With summer kicking into high-gear in most parts of the country (well, sort of) now is a good time to start planning some outdoor activities for some of those warm nights ahead.
Well, luckily for you, The International Dark-Sky Association, a group formed in 2001 that recognizes Dark Sky Parks around the world has just named three new locations in the Western US as extraordinary spots for stargazing.
The association defines an official Dark Sky Park as “publicly- or privately-owned spaces protected for natural conservation that implement good outdoor lighting and provide dark sky programs for visitors.”
The new parks in the US include the Tonto National Monument outside of Phoenix, Arizona, which was named on May 7, Dinosaur National Monument, which sits on the Utah-Colorado border and was recognized on April 22 — and, most recently, The Great Sand Dunes National Park and Preserve in southern Colorado, which received its classification Thursday, May 9, as the third-ever destination in the US to be named an International Dark Sky Park within the span of a month.
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Congratulations to Colorado’s @greatsanddunesnps for their designation as an International Dark Sky Park! #GreatSandDunes has a long history of conservation, going back to 1932 when it was established to protect the tallest dunes in North America. “A starlit night at Great Sand Dunes can bring opportunities for wonder, perspective, and a more intimate connection with the natural world than we have in the daytime,” says park ranger Patrick Myers. Check the link in bio for more info! : NPS/Patrick Myers. #darksky #idadarksky #findyourpark #nightsky #parkafterdark #halftheparkisafterdark #darkskypark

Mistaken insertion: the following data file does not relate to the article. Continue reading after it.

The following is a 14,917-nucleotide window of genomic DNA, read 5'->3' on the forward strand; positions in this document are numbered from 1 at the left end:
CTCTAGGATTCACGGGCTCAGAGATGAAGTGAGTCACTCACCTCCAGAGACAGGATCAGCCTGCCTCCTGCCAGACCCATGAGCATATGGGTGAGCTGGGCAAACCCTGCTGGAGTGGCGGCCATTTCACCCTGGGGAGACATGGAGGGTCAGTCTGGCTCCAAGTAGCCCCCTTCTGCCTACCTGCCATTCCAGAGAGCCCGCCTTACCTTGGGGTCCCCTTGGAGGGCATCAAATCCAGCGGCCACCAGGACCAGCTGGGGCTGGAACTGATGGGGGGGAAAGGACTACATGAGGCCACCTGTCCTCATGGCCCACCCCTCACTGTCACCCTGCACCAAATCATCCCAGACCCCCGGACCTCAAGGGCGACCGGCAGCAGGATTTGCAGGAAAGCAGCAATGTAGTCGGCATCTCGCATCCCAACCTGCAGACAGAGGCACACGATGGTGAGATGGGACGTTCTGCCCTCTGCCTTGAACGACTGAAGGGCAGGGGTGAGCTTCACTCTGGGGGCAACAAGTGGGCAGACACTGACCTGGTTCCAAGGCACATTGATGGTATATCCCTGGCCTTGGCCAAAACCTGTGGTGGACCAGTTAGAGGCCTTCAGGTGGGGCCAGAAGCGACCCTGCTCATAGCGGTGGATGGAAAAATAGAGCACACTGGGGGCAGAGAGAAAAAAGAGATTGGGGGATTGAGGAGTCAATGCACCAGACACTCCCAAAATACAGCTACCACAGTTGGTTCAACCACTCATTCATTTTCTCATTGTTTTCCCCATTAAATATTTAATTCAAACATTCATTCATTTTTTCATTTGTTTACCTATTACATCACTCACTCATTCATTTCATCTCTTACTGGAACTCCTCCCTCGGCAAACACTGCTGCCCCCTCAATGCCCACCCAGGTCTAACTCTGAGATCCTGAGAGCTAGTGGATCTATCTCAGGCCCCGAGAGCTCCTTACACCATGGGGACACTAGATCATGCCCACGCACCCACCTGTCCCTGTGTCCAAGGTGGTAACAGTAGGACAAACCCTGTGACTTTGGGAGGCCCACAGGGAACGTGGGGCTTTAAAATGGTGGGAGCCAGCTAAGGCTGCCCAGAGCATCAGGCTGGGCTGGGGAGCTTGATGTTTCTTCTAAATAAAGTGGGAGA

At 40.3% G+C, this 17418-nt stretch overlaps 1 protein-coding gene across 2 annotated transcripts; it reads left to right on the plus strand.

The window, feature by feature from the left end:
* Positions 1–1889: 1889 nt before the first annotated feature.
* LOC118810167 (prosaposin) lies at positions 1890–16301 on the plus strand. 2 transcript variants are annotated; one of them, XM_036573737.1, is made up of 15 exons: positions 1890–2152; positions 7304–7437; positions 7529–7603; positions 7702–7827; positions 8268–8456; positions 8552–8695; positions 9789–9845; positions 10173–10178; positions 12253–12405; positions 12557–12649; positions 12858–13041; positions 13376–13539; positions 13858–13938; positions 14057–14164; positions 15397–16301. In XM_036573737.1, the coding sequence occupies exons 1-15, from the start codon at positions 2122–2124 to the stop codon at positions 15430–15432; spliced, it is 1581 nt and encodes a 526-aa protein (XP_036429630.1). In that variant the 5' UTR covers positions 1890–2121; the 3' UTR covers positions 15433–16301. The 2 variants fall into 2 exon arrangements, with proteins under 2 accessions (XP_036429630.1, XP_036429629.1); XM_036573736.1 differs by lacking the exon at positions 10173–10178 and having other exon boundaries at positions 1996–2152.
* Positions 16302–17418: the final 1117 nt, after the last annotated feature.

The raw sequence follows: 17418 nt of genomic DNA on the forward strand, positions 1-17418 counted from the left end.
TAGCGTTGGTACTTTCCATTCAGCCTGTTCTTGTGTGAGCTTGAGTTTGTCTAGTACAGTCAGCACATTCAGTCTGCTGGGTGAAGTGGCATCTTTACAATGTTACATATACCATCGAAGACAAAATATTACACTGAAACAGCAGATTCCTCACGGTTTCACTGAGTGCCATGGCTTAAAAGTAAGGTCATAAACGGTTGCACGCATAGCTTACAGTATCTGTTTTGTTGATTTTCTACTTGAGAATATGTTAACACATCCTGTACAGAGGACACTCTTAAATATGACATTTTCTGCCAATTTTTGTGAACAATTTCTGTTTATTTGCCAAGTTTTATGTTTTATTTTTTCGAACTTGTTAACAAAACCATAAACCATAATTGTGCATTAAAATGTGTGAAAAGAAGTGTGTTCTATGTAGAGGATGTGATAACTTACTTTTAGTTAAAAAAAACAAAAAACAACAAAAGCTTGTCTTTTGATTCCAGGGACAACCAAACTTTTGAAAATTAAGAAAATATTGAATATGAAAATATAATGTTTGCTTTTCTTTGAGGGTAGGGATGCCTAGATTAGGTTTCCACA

“It’s no surprise that Great Sand Dunes has been building a reputation for good night sky viewing,” says Great Sand Dunes Superintendent Pamela Rice in a press release. “The dry air, high elevation, and lack of light pollution all make the park an ideal dark-sky destination. We are thrilled with receiving this recognition as an International Dark Sky Park.”
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Great Sand Dunes has long been a stargazing spot for locals in the area due in part to the Sangre de Cristo mountains shielding the light pollution from cities along Colorado’s Front Range. Park officials, excited by their new partnership with The International Dark-Sky Association, are planning on celebrating the news with a ceremony later this summer. Details will be announced via the park website sometime soon.
“Great Sand Dunes has some of the darkest skies measured in the West,” says Rice. “We invite you to come out and experience this treasure for yourself.”
To find a Dark Sky Park near you to do some sky gazing, check out the International Dark-Sky Association’s interactive map.
Featured image by Matt Payne of Durango, Colorado via Getty Images.